In accordance with the teaching of the Church we believe that the Holy Spirit governs the Church. Well then, how could Rodrigo Borgia, with a bad reputation, have become Pope Alexander VI?
Our Lord told his apostles: I shall ask the Father, and he will give you another Advocate to be with you forever the Spirit of truth whom the world can never receive since it neither sees nor knows him (Jn 14:16-17).
The Church has always accepted that it is the Holy Spirit who gives to us, its members, a life that is more than merely human. It is the life of God’s grace which wells up and carries us on to everlasting life. Moreover, on the Church’s pilgrimage to this everlasting life, the Spirit guides and protects the Church from straying from Christ’s teachings because it is the Spirit of truth.
Now, look at the membership of the Church. It is made up of sinful human beings who are capable of rising to enormous heights of holiness and of falling into the most appalling immorality. The Spirit is always with us, however, prompting us to be sorry for our sins and to return to the truth.
We Aren’t Puppets and Are Free to Sin
Speaking about the election of popes, reputable and otherwise, Cardinal Joseph Ratzinger, now Pope Benedict, in 1997 told German TV: there are too many contrary instances of popes the Holy Spirit would obviously not have picked. I would say that the Spirit does not exactly take control of the affair, but rather like a good educator, as it were, leaves us much space, much freedom, without entirely abandoning us. Thus the Spirit’s role should be understood in a much more elastic sense, not that he dictates the candidate for whom one must vote.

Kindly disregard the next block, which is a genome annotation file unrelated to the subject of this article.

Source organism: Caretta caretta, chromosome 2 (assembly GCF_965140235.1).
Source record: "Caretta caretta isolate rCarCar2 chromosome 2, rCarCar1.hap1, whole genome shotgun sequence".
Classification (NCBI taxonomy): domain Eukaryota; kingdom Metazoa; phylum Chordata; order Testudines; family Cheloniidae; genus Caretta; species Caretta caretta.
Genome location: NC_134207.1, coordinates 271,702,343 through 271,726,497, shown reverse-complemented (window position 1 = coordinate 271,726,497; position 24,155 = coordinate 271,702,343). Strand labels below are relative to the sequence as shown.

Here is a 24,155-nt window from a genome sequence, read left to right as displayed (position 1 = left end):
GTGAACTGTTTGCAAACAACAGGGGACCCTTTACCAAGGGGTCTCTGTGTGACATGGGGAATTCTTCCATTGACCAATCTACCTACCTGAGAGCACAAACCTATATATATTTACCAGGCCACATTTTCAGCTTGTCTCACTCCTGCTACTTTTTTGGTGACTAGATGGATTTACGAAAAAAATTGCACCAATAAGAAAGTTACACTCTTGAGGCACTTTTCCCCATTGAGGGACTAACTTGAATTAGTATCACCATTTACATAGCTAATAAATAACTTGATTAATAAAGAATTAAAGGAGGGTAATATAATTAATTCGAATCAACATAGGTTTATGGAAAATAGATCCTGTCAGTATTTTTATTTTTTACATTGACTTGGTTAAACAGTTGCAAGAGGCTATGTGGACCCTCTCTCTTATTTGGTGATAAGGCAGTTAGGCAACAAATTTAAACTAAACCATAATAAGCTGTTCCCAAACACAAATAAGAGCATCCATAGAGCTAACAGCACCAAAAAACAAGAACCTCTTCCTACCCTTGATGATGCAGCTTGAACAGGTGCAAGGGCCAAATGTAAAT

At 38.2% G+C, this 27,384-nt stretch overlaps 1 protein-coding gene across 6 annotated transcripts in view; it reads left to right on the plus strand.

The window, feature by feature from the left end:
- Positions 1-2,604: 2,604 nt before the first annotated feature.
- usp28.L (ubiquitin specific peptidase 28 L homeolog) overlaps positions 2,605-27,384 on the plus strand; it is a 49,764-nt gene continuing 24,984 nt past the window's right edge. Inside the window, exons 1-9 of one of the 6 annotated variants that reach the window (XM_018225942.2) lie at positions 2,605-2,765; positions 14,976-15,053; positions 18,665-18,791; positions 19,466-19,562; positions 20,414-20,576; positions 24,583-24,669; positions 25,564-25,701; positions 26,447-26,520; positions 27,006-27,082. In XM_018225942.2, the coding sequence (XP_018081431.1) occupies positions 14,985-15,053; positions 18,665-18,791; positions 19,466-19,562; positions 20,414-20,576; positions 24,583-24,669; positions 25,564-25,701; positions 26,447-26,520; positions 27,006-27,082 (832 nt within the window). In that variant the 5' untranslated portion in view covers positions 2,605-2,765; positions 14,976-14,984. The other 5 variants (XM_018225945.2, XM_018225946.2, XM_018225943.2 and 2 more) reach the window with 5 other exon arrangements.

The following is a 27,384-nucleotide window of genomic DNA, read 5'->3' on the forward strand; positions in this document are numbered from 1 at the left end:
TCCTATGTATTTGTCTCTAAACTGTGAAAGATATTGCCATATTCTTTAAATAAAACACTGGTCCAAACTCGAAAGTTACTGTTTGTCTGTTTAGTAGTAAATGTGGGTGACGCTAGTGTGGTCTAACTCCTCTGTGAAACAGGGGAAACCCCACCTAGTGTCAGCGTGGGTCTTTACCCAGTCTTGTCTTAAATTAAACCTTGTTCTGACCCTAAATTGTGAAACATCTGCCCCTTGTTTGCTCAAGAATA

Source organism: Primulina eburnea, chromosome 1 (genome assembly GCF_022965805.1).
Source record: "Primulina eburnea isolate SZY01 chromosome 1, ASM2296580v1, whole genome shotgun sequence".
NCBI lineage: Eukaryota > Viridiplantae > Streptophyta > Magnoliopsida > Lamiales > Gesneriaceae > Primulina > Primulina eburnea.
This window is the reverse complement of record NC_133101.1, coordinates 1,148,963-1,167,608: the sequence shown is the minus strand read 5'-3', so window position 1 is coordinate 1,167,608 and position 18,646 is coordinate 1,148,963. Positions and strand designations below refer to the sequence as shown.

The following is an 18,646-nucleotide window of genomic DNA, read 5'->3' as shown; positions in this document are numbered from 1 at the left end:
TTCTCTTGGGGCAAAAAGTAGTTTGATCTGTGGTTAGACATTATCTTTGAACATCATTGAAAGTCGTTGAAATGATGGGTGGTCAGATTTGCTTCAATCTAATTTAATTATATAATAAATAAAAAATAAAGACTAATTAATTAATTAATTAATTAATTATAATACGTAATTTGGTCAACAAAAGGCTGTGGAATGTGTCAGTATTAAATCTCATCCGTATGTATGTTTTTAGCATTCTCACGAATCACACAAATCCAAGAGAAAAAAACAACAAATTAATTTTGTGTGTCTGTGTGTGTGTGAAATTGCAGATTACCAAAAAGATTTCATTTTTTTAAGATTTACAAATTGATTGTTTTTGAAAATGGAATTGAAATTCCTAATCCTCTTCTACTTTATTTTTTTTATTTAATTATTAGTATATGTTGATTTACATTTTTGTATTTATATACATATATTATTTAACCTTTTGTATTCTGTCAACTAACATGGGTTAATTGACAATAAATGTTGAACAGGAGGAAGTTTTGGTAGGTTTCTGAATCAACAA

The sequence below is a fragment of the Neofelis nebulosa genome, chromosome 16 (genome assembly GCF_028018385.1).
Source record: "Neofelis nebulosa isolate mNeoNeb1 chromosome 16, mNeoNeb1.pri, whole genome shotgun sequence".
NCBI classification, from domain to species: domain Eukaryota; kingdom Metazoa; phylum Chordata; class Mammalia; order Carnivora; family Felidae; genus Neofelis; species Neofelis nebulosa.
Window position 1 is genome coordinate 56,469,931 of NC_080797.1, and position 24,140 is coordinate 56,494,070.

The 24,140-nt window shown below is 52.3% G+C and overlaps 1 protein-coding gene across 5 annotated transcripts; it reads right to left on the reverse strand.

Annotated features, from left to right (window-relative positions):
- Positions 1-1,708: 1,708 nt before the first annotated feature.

The Church was born when the Holy Spirit, the Spirit of truth, came down on the apostles at Pentecost. Since then, although its history is the history of sinful humanity, the Church has been and always will be, safeguarded from formally teaching anything to the world that is not true, that is, not in accordance with the divine will to redeem humanity in Christ.
That Guy Was A Politician
Pope Alexander VI was a man of his times. In the 15th century the popes were secular rulers of the papal states. They therefore tended to live like worldly princes. They were rich and powerful and became military strategists, having to go to wars to protect their territory. Like the other princes of those days, they surrounded themselves with allies and sycophants, and heaped honours on their families. Alexander was not the only pope around that time who lived a worldly life, although he has the worst reputation. The significant thing is that neither he nor the others ever led the Church from the path of true doctrine. Alexander promoted monastic reform and encouraged missionary activity.
For a period the papal states may have helped the papacy survive the political attacks of its enemies, but these states did the Church more harm than good.